7. The self-propelled arrow of claim 1, wherein said propellant jets have external circumferential sidewalls converging inwardly with increased distance from said second spherical, pliable closure membrane, and said propellant jets have a hollow, circular, threaded cap mounted to an upper end of said propellant jets, so as to be held by a threaded connection to a tip of any arrow.
Description
RELATED APPLICATIONS

The present invention is a Continuation in Part of U.S. Provisional Patent No. 60/146,161, filed on Jul. 30, 1999. There are no other copending applications, nor any previously filed applications anywhere in the world.

BACKGROUND OF THE INVENTION

1. Field of the Invention

The present invention relates generally to archery equipment, and, more particularly, to a self-propelled arrow.

2. Description of the Related Art

The hobby of bow hunting or bow target shooting has been enjoyed by many. It is a hobby where skill is constantly employed and continual practice will continually improve a participant. However, it does have some drawbacks when compared to other similar hobbies using firearms. Perhaps the largest drawback is that of range capabilities. When arrows are launched from a bow, crossbow or other similar device, they quickly loose speed. As speed is lost, the arrow drops in its flight path and thus accuracy is affected as well. Another problem is that of a lack of thrust or penetrating power when the arrow finally reaches its target due to slow arrow speeds. While this is not a great concern while target practicing, it does become an issue while hunting. The lack of penetrating power may not allow for an instant kill of an animal and cause the animal to flee with the arrow attached. The hunter is then faced with subsequent tracking of the animal as it can live for several hours after being hit, depending upon the accuracy of the hunter's shot. When this occurs, several things could happen. The game could run so far and so fast that the hunter never catches up to it, or the wounded animal could be attacked by other wild animals, ruining the meat.

A search of the prior art did not disclose any patents that read directly on the claims of the instant invention; however, the following references were considered related:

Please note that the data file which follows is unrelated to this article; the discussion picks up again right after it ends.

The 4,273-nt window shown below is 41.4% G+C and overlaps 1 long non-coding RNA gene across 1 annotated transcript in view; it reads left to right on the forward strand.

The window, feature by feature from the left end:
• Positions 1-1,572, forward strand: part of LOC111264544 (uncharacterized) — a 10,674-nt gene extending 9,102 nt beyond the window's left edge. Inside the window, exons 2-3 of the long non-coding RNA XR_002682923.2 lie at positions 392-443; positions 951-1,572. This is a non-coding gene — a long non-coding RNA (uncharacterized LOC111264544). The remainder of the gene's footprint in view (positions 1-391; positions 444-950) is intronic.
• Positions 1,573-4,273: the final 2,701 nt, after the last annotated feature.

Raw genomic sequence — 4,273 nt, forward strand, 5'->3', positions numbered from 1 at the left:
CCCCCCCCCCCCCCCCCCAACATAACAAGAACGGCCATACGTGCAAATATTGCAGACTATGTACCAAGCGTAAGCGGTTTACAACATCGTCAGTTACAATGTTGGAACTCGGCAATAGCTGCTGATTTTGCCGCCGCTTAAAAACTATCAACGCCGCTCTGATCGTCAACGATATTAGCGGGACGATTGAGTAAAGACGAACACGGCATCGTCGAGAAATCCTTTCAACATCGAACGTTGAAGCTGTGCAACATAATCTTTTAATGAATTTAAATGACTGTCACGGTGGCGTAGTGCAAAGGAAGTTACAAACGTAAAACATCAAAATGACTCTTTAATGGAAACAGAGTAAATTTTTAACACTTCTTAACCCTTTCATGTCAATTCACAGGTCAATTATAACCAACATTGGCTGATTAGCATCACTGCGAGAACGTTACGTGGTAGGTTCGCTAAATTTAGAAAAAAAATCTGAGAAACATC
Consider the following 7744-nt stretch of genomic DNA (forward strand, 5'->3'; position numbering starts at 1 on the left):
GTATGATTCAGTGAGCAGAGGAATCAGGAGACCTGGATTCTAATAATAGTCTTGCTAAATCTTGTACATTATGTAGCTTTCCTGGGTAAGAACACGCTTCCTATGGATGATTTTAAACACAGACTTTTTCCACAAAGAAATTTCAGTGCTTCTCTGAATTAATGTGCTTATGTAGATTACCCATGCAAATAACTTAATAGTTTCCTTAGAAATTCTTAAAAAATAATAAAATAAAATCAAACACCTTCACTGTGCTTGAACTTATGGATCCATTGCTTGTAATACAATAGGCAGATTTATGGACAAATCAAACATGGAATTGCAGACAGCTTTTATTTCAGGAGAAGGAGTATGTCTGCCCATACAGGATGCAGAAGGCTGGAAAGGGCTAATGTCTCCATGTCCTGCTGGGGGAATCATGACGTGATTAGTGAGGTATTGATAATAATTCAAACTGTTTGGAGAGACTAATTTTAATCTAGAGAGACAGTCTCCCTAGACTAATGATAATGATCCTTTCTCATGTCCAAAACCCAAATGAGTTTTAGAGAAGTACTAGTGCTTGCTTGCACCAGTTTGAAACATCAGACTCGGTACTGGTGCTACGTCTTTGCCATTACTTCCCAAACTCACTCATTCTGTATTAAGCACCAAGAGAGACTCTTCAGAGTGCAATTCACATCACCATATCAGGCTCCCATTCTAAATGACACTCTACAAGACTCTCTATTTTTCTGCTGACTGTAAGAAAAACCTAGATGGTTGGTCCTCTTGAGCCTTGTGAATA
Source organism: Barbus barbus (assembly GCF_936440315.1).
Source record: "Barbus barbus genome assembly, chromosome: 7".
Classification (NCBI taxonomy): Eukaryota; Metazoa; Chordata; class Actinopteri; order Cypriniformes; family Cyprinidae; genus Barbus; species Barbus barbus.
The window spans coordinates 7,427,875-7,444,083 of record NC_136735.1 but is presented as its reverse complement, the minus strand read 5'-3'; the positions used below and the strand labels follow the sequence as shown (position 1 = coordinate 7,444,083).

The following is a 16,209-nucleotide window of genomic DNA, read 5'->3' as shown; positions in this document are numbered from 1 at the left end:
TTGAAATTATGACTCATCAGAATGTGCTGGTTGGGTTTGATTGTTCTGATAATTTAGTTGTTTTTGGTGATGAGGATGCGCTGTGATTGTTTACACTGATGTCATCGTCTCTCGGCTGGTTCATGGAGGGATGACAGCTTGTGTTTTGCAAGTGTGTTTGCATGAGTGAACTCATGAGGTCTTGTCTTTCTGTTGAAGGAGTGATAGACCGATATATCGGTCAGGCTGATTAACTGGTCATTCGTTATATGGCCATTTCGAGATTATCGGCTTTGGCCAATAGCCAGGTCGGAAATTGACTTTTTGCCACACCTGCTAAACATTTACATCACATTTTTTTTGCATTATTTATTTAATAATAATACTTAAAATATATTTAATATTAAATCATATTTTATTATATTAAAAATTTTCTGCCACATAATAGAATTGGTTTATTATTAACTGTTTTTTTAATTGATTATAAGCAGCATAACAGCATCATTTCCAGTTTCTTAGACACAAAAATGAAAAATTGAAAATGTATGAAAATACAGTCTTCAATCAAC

U.S. Pat. No. 5,836,842, issued in the name of McLearan;

U.S. Pat. No. 5,123,657, issued in the name of Colt et al.;

U.S. Pat. No. 5,650,589, issued in the name of Thiesen;

U.S. Pat. No. 5,610,365, issued in the name of Thiesen;

U.S. Pat. No. 5,445,139, issued in the name of Bybee; and

U.S. Pat. No. 4,478,202, issued in the name of Anderson.

Consequently, the need has developed for a means by which bow hunters and target shooters can increase their range, accuracy and speed of their arrows in an efficient manner.

SUMMARY OF THE INVENTION

The present invention is a self-propelled arrow, consisting of an otherwise conventional hunting or target practice arrow that is propelled by CO2 and water, thus providing additional thrust to the arrow when shot from a bow.

String inertia causes a CO2 ampule to strike a water storage chamber, charging the water, and thus releasing the pressurized water through propellant jets in the rear of the arrow. This system accelerates the arrow and decreases the arrow drop, thereby increasing the range and speed of the arrow immensely. The CO2 cartridges may be replaceable.

It is an object of the present invention to provide an arrow that accelerates after being fired, thus increasing distance and reducing downward tipping of the arrow in flight.

BRIEF DESCRIPTION OF THE DRAWINGS

The advantages and features of the present invention will become better understood with reference to the following more detailed description and claims taken in conjunction with the accompanying drawings, in which like elements are identified with like symbols, and in which:

FIG. 1 is a perspective view of a self-propelled arrow according to the preferred embodiment of the present invention;

FIG. 2 is a cross-sectional view thereof;

FIG. 3 is a cross-sectional view taken along lines III—III of FIG. 2;

FIG. 4 is an exploded perspective view of the self-propelled arrow according to the preferred embodiment of the present invention;